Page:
Many self seeders, for instance, Scotch thistle (Onopordum acanthium), I get rid of completely or keep only  one or two. I get rid of all blue creeping Veronicas that appear here and there. They usually have hybridized and do not look as good as the parents. They are already in bloom.
 



One year, a few escaped me but, as is often the case, it turned out the veronica had decided to grow in the perfect spot. Don't they look good through the perennial candytuft (Iberis sempervirens)?


In this garden, there are many other self seeders that have to be kept under control. These include creeping thyme, Lady's Mantle, verbascum cultivars, Phlomis, Rumex sanguineus, etc.  Most are easy to spot and remove, sometimes to pot up for a plant exchange.

Any self seeders you have to keep an eye on in your own garden?


30 comments:

  1. Seemed to go from winter to summer here too! As for volunteers, Maria likes them, so we've kept FAR TOO MANY! But my challenge is identifying them and the weeds at this time of year. They all seem to look the same to me. At any rate, a lot of things are coming out this year!

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    1. We have about the same climate. You might be slightly more "continental" than we are which would make us colder in the spring and warmer in the fall.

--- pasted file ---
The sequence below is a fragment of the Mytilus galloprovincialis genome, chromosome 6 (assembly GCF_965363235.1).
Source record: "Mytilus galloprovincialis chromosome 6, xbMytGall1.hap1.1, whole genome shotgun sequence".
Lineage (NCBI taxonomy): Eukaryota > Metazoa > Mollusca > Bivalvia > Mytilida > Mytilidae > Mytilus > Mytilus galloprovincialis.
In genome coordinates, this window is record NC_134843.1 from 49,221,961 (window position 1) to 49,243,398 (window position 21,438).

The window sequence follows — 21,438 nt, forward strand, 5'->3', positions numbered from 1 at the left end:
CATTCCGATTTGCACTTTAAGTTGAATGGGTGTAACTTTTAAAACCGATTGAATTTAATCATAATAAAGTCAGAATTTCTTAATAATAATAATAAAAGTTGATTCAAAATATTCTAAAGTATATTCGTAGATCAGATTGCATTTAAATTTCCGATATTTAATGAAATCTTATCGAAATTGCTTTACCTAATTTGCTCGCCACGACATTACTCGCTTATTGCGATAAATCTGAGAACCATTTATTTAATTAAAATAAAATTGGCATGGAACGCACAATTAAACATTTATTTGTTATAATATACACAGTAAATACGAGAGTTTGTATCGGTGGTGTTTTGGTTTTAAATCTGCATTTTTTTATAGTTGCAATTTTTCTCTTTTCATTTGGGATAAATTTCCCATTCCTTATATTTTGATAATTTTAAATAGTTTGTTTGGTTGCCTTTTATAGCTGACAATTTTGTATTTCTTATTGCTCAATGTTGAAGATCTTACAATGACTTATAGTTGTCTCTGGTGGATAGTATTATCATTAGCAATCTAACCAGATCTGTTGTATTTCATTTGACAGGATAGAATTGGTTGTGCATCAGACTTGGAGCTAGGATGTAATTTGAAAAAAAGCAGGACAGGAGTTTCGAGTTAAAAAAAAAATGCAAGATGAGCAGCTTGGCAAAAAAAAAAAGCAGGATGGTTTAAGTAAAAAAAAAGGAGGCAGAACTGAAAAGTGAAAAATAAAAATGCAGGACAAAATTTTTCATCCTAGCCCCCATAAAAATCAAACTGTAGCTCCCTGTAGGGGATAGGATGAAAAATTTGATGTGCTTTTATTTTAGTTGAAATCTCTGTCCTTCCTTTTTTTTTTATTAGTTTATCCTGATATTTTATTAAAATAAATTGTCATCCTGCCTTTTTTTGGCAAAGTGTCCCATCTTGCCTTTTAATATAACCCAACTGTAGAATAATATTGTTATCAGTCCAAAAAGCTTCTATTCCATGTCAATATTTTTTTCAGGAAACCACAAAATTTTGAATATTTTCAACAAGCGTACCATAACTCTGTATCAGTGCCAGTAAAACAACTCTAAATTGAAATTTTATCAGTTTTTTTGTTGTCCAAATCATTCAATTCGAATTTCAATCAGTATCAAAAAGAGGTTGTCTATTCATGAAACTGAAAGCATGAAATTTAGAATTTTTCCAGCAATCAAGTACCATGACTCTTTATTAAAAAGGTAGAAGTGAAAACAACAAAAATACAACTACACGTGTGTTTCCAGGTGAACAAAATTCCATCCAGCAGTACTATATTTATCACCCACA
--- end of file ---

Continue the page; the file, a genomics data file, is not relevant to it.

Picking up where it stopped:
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  2. I am also fond of plants that self-sow - but it does lead to dilemmas. I have to remove many of the Celandine Poppies, though it goes against the grain to do so.

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    1. I also had to remove lots of Celandine poppies in my old garden in town but here they barely survive.

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  3. I agree: The volunteers are a special lot. But they often take root in the weirdest places. I'm surprised that your Veronicas are blooming already. You have quite a few attractive Poppy varieties.